How coverage.py works
For advanced use of coverage.py, or just because you are curious, it helps to understand what’s happening behind the scenes.
Coverage.py works in three phases:
Execution: Coverage.py runs your code, and monitors it to see what lines were executed.
Analysis: Coverage.py examines your code to determine what lines could have run.
Reporting: Coverage.py combines the results of execution and analysis to produce a coverage number and an indication of missing execution.
The execution phase is handled by the
coverage run command. The analysis
and reporting phases are handled by the reporting commands like
As a short-hand, I say that coverage.py measures what lines were executed. But it collects more information than that. It can measure what branches were taken, and if you have contexts enabled, for each line or branch, it will also measure what contexts they were executed in.
Let’s look at each phase in more detail.
At the heart of the execution phase is a trace function. This is a function that the Python interpreter invokes for each line executed in a program. Coverage.py implements a trace function that records each file and line number as it is executed.
Executing a function for every line in your program can make execution very slow. Coverage.py’s trace function is implemented in C to reduce that overhead. It also takes care to not trace code that you aren’t interested in.
When measuring branch coverage, the same trace function is used, but instead of recording line numbers, coverage.py records pairs of line numbers. Each invocation of the trace function remembers the line number, then the next invocation records the pair (prev, this) to indicate that execution transitioned from the previous line to this line. Internally, these are called arcs.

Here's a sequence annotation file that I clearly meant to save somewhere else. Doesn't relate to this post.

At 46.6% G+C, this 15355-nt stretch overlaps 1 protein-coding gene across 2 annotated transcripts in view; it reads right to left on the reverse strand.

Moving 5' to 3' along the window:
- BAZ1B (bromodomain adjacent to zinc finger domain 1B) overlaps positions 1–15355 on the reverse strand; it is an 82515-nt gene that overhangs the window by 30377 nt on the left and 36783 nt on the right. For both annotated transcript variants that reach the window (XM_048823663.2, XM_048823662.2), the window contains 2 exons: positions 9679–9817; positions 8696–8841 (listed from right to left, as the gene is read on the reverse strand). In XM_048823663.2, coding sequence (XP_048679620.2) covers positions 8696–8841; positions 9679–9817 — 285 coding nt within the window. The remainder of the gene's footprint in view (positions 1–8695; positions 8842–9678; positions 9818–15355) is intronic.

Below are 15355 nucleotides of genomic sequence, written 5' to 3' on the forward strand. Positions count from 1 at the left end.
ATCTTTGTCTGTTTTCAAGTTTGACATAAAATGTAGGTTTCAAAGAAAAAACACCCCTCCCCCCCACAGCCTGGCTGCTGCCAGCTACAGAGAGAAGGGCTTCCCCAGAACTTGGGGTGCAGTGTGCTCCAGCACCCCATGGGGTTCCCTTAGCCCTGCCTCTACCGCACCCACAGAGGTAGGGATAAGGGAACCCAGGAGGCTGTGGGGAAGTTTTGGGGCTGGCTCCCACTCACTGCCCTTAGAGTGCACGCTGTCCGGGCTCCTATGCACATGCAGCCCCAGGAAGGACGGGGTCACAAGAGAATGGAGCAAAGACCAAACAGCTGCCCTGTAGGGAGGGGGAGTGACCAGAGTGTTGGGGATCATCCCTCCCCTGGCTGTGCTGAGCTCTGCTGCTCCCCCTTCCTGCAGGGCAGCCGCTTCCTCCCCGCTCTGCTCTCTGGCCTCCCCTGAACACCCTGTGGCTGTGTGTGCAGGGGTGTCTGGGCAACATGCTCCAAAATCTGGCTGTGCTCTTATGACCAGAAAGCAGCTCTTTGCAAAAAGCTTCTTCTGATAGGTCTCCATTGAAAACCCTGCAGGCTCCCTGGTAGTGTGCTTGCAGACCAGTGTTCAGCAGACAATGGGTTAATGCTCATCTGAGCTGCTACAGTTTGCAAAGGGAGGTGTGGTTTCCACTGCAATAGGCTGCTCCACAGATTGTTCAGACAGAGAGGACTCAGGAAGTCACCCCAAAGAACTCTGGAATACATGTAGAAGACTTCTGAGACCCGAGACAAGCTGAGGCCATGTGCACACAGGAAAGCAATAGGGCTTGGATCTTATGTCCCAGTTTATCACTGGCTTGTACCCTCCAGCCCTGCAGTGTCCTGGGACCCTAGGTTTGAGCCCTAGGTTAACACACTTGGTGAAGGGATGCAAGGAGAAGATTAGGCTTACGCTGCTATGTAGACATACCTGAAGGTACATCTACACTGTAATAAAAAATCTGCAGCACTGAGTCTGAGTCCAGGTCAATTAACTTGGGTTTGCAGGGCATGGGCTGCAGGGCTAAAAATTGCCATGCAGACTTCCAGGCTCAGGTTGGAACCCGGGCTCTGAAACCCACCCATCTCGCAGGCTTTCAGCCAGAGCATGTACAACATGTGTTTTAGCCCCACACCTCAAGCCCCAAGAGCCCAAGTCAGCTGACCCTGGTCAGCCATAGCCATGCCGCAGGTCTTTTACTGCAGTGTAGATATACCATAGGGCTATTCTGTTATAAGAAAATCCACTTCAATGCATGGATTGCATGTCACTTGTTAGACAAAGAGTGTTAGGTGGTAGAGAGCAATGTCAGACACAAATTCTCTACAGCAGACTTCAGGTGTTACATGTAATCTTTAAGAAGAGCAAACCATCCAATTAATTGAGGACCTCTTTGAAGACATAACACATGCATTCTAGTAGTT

As the data is being collected, coverage.py writes the data to a file, usually
.coverage. This is a SQLite database containing
all of the measured data.
Of course coverage.py mostly measures execution of Python files. But it can also be used to analyze other kinds of execution. File tracer plugins provide support for non-Python files. For example, Django HTML templates result in Python code being executed somewhere, but as a developer, you want that execution mapped back to your .html template file.
During execution, each new Python file encountered is provided to the plugins to consider. A plugin can claim the file and then convert the runtime Python execution into source-level data to be recorded.
When using dynamic contexts, there is a current dynamic context that changes over the course of execution. It starts as empty. While it is empty, every time a new function is entered, a check is made to see if the dynamic context should change. While a non-empty dynamic context is current, the check is skipped until the function that started the context returns.
After your program has been executed and the line numbers recorded, coverage.py needs to determine what lines could have been executed. Luckily, compiled Python files (.pyc files) have a table of line numbers in them. Coverage.py reads this table to get the set of executable lines, with a little more source analysis to leave out things like docstrings.
The data file is read to get the set of lines that were executed. The difference between the executable lines and the executed lines are the lines that were not executed.
The same principle applies for branch measurement, though the process for determining possible branches is more involved. Coverage.py uses the abstract syntax tree of the Python source file to determine the set of possible branches.
Once we have the set of executed lines and missing lines, reporting is just a matter of formatting that information in a useful way. Each reporting method (text, HTML, JSON, annotated source, XML) has a different output format, but the process is the same: write out the information in the particular format, possibly including the source code itself.